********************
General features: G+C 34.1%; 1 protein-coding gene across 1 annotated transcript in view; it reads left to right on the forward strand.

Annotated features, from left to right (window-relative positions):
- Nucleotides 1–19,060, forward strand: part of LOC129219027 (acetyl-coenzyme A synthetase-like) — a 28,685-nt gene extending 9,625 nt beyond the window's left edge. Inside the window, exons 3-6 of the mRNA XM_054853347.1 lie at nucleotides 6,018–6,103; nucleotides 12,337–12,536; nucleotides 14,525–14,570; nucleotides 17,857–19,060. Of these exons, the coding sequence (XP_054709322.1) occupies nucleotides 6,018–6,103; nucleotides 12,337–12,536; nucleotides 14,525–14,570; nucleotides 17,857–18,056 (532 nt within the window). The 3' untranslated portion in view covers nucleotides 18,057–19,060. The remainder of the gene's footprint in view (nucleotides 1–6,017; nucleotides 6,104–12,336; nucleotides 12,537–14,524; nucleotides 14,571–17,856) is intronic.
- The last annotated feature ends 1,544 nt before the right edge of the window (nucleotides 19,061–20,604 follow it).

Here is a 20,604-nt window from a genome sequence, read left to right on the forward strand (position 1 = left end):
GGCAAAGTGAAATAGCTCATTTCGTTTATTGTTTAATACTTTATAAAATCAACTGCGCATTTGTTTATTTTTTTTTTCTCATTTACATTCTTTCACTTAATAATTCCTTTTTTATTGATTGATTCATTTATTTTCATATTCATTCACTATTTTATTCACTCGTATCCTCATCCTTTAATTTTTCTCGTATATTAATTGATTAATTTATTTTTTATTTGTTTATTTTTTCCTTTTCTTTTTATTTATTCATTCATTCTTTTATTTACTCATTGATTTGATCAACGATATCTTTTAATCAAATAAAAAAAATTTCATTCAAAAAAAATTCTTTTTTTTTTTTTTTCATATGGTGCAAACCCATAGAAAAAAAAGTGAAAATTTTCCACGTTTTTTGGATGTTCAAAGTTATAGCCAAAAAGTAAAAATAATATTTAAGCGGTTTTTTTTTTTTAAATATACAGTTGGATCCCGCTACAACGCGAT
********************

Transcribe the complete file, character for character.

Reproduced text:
General features: G+C 34.1%; 1 protein-coding gene across 1 annotated transcript in view; it reads left to right on the forward strand.

Annotated features, from left to right (window-relative positions):
- Nucleotides 1–19,060, forward strand: part of LOC129219027 (acetyl-coenzyme A synthetase-like) — a 28,685-nt gene extending 9,625 nt beyond the window's left edge. Inside the window, exons 3-6 of the mRNA XM_054853347.1 lie at nucleotides 6,018–6,103; nucleotides 12,337–12,536; nucleotides 14,525–14,570; nucleotides 17,857–19,060. Of these exons, the coding sequence (XP_054709322.1) occupies nucleotides 6,018–6,103; nucleotides 12,337–12,536; nucleotides 14,525–14,570; nucleotides 17,857–18,056 (532 nt within the window). The 3' untranslated portion in view covers nucleotides 18,057–19,060. The remainder of the gene's footprint in view (nucleotides 1–6,017; nucleotides 6,104–12,336; nucleotides 12,537–14,524; nucleotides 14,571–17,856) is intronic.
- The last annotated feature ends 1,544 nt before the right edge of the window (nucleotides 19,061–20,604 follow it).

Here is a 20,604-nt window from a genome sequence, read left to right on the forward strand (position 1 = left end):
GGCAAAGTGAAATAGCTCATTTCGTTTATTGTTTAATACTTTATAAAATCAACTGCGCATTTGTTTATTTTTTTTTTCTCATTTACATTCTTTCACTTAATAATTCCTTTTTTATTGATTGATTCATTTATTTTCATATTCATTCACTATTTTATTCACTCGTATCCTCATCCTTTAATTTTTCTCGTATATTAATTGATTAATTTATTTTTTATTTGTTTATTTTTTCCTTTTCTTTTTATTTATTCATTCATTCTTTTATTTACTCATTGATTTGATCAACGATATCTTTTAATCAAATAAAAAAAATTTCATTCAAAAAAAATTCTTTTTTTTTTTTTTTCATATGGTGCAAACCCATAGAAAAAAAAGTGAAAATTTTCCACGTTTTTTGGATGTTCAAAGTTATAGCCAAAAAGTAAAAATAATATTTAAGCGGTTTTTTTTTTTTAAATATACAGTTGGATCCCGCTACAACGCGAT